FK4p0wFUcGX4jb08tj-ofPhk8pjSKfkWhhhWegR-kEEI7O0Au45XLW0kuLh-FVy9jpEPjSS27Ot2IYZU-WjL_D3u-EmsaZXUnnSVrRkbrdMAKfnHp_x7sbDZnLvPD7W_skcLmT4cUn_EbAiroBz3uTvGyQK9n_5pM-uA9xFBIJoFKFULLWC4k_S5GQ


19th century ukiyo-e art (浮世絵 ) depiction of the siege
In response to this and reports that Hideyoshi had requested direct intervention by Nobunaga himself, Terumoto started heading towards Takamatsu Castle with an army numbering between 50,000 and 80,000, varying with the sources.

Despite leading an army that easily outnumbered Hideyoshi’s forces, however, Terumoto was uneasy. Nobunaga getting involved would mean more men against the Mouri and the entire Oda domain investing in wiping out the Mouri clan. Additionally, Nobunaga had recently not only established friendly relations with the Shimazu and Otomo clans (島津氏,大友氏) in Kyushu but also committed their forces against the Mouri as well. Realizing the precarity of the situation and the lack of allies in this fight, Terumoto decided to dispatch his notorious “diplomat-priest” Ankokuji Ekei (安国寺恵瓊) to negotiate peace with Hideyoshi.

Through talks, Ekei settled on a peace offer to cede the provinces of Bitchu, Bingo, Izumo, Mimasaka, and Houki (備中国,備後国,出雲国,美作国,伯耆国) in return for sparing the lives of the troops inside Takamatsu Castle. Hideyoshi, however, demanded the seppuku of Muneharu with the terms offered by Ekei. This, then relayed to Terumoto, nearly froze peace negotiations. The Mouri, meanwhile, had sent a messenger to Muneharu asking him to surrender and become an Oda vassal, to which he replied that his life would go down with the castle. Mouri Terumoto, taking in all this, realized the only alternative to the Hideyoshi’s demands was a long, bloody war with a good chance of the Mouri clan being destroyed in the process. His uncle Kikawa Motoharu (吉川元春) objected to what he perceived as cowardly surrender and pushed strongly for continued conflict; however, even he was eventually persuaded to begrudgingly accept peace with the intervention of Terumoto’s younger uncle Kobayakawa Takakage (小早川隆景). [1]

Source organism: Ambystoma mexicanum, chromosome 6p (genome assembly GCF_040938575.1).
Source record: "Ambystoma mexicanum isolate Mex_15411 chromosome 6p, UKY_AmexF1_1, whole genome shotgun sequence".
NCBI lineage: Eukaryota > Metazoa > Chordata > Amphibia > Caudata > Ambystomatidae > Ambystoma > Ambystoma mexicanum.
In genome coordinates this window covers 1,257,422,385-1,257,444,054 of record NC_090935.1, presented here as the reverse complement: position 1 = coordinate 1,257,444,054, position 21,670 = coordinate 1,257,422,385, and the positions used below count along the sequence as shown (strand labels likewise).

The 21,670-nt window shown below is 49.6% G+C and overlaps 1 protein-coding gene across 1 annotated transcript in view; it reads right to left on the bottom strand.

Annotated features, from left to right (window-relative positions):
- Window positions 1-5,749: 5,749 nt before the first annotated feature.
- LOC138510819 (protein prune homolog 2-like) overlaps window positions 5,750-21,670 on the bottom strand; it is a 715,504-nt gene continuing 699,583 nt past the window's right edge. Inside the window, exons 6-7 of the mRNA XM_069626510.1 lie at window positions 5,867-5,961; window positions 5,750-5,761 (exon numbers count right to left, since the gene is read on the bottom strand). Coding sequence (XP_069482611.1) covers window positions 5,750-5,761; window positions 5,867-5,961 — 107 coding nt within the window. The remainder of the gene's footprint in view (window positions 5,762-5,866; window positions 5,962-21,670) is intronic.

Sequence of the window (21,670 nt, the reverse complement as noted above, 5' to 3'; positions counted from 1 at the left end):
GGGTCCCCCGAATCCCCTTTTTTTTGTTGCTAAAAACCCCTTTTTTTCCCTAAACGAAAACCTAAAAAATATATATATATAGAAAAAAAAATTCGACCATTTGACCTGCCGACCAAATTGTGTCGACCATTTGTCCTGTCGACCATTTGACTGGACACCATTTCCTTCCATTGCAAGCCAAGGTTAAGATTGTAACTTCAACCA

On May 28th, Terumoto sent Ekei to Hideyoshi to relay the acceptance of terms. This would herald the end of Nobunaga’s invasion of the Chugoku region. Hideyoshi quickly sent messengers to both Nobunaga and Akechi Mitsuhide (明智光秀), another key Oda general who had been ordered to aid Hideyoshi with his forces. Nobunaga would arrange for his heir Nobutada (織田信忠) to meet up with Mitsuhide and march towards Takamatsu Castle to oversee the submission of the Mouri, Otomo, and Shimazu clans and the redistribution of former Mouri lands. Nobunaga, meanwhile, would cancel his trip to Honnouji Temple (本能寺) as he was no longer preparing for himself to march on the Mouri and would decide on future matters from Azuchi Castle (安土城). [2]

Upon hearing the news, Mitsuhide would delay the assembling of his army and quietly rest any secret plans he had.

[1]: 1st POD-IOTL negotiations froze up until the irl Honnouji Incident
[2]: 2nd POD-Nobunaga only left Azuchi Castle to prepare for his participation in the invasion of the Chugoku region.​